Forward: Special thanks to collectors Alan Kastner and Michael Jack for answering my questions and providing much of the information detailed in this listing.

Tokyo Tsushin Kogyo Ltd released the stately Sony TR-72 onto the Japanese market in December 1955, just four months after the company's first production model, the Sony TR-55 went on sale (Ref 1a). Note that at this time Sony was still a brand name and it wasn't until January 1958 that Tokyo Tsushin Kogyo Ltd adopted 'SONY' as its corporate name (Ref 1b). Some commentators refer to the TR-72 as the second Sony model, dismissing the TR-2K and TR-33 earphone only sets, released in September and October 1955 presumably because they did not include an amplified output and speaker.

The TR-72 had a production run of approximately four years and it is reported that about 40000 units were made and exported as far afield as Canada, Australia and the Netherlands. 







The fairly low serial number of 4035 exhibited on this TR-72 would suggest that it was probably manufactured in early 1956 or maybe even late 1955. This is one of the earliest examples with 'TRANSISTORIZED' engraved on a metal strip at the bottom of the speaker grill. Later models have 'SEVEN TRANSISTOR' engraved on this plate.

This example also has Tokyo Tsushin Kogyo Ltd printed on the elegant under-painted gold tuning dial. The TR-72 was very popular in Canada where they were imported by Gendis (General Distributors) and have 'Gendis Sony' printed on the dial.

This TR-72 has the old Sony logo on an enamel badge attached to the front, as does every other example of this radio that I've seen, even those sold in the late 1950's. This is interesting because Sony stopped using this logo in 1957, changing it to the one we are all so familiar with today.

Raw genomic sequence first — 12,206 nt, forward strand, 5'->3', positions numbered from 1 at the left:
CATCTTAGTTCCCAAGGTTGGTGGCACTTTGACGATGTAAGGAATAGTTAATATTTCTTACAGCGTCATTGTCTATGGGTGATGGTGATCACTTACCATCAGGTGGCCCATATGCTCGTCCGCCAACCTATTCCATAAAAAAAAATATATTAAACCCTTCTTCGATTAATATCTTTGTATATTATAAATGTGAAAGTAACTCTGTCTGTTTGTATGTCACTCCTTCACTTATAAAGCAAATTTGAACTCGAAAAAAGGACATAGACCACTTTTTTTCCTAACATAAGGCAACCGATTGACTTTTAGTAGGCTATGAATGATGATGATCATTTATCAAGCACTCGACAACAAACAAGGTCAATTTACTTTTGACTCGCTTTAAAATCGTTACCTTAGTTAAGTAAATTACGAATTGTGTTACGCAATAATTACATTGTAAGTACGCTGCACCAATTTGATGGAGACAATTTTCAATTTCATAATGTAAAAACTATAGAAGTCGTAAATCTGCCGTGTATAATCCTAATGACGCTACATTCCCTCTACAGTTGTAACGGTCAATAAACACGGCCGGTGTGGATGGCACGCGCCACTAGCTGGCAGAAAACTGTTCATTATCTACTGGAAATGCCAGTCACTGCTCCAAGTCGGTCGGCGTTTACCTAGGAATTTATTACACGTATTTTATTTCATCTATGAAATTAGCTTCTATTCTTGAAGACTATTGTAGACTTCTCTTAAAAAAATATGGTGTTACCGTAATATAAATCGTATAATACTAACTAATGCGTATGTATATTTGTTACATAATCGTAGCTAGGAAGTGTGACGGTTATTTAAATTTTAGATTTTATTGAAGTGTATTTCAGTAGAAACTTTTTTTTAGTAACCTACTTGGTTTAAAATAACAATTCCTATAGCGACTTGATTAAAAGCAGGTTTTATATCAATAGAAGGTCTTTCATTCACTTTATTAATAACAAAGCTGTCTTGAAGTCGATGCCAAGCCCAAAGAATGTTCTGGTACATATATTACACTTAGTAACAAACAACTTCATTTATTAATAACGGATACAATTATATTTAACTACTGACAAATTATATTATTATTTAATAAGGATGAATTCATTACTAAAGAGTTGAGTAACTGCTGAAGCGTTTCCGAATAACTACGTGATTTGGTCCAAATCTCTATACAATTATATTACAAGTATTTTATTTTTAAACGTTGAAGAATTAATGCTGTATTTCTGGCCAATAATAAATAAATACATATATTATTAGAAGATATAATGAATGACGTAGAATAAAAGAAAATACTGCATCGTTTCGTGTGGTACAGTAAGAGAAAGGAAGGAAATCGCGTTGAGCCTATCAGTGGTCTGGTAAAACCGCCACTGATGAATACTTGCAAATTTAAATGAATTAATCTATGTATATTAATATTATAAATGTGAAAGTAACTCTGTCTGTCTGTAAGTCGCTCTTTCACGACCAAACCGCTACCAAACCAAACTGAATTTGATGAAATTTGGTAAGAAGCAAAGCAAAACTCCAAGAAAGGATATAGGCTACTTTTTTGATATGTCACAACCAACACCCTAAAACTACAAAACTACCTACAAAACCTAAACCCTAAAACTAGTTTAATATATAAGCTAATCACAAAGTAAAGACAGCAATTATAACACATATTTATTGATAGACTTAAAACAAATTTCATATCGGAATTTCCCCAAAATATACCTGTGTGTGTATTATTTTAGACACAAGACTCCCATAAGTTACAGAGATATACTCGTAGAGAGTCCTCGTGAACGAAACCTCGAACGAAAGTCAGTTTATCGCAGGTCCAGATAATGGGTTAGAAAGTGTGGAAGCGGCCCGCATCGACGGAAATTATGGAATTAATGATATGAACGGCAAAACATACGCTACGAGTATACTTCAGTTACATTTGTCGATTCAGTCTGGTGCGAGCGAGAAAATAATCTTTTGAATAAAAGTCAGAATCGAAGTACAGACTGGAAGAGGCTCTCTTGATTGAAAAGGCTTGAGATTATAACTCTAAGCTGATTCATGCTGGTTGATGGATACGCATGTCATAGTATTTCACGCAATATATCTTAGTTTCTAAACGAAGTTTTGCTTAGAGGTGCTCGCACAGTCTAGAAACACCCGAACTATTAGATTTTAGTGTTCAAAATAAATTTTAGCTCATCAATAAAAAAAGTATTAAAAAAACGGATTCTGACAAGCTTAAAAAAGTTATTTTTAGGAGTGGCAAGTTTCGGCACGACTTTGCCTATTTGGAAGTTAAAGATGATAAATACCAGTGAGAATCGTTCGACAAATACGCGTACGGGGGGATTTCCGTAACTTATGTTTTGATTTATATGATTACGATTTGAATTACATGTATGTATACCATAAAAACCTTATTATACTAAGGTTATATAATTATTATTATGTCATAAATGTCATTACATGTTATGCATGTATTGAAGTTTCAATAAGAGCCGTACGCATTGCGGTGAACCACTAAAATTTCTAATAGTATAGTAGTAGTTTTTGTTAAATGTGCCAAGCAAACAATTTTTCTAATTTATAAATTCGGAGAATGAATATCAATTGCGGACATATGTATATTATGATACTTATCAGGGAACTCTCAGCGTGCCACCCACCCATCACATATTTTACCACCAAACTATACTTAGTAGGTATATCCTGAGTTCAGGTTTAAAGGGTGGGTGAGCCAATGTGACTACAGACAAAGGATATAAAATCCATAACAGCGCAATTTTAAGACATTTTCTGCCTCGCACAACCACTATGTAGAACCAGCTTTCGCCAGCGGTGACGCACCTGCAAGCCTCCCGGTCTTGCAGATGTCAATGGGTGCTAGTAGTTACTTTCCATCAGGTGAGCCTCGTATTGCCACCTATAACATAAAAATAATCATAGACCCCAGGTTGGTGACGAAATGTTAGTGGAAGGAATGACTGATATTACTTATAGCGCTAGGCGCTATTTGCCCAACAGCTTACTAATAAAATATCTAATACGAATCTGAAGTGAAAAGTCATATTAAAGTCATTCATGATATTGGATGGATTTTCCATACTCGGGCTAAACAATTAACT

The metal strip on the back is marked 'Sony Radio, Model TR-72, Tokyo Tsushin Kogyo Ltd, Made in Japan'. Later models sporting 'SEVEN TRANSISTOR' on the front have 'Sony Corp' on the back in place of 'Tokyo Tsushin Kogyo Ltd'. 

The chassis is encased in a cherry wood cabinet measuring 10.2 x 7 x 3.3 inch. They can also be found in light wood and dark wood and with different wood coloring treatments and the age factor added in almost no two examples look alike! When I asked collector Alan Kastner about the wood used he pointed out that Sony used four different cabinet makers over the life of this model and the material was also changed a number of times. Early models use cherry wood.

This radio can be found with two types of leather case, one that fully encloses the radio and one that leaves the tuning and volume dials free to operate. Unfortunately I have neither.





This radio has a somewhat nautical theme to it. Take a closer look at the volume and tuning dials, their appearance appears to have quite a bit in common with a classic ships wheel. Add to this the fine cherry wood cabinet and the polished brass handle, seafaring materials that would not have been out of place aboard the Titanic! Oh and before we cast off, the top of the offset speaker grill is reminiscent of the keel of a large ketch riding low in the water... well either that or maybe I've just had to much sun!






This is the cover of an early TR-72 manual, as seen on Jinkei Ohta's site.


Early advertisement for the TR-72 as seen on the Radio Shack site. When the TR-72 first went on sale in Japan it sold for a whopping 23900 yen ($66USD). At the time this was equivalent to one or two months salary for a graduate!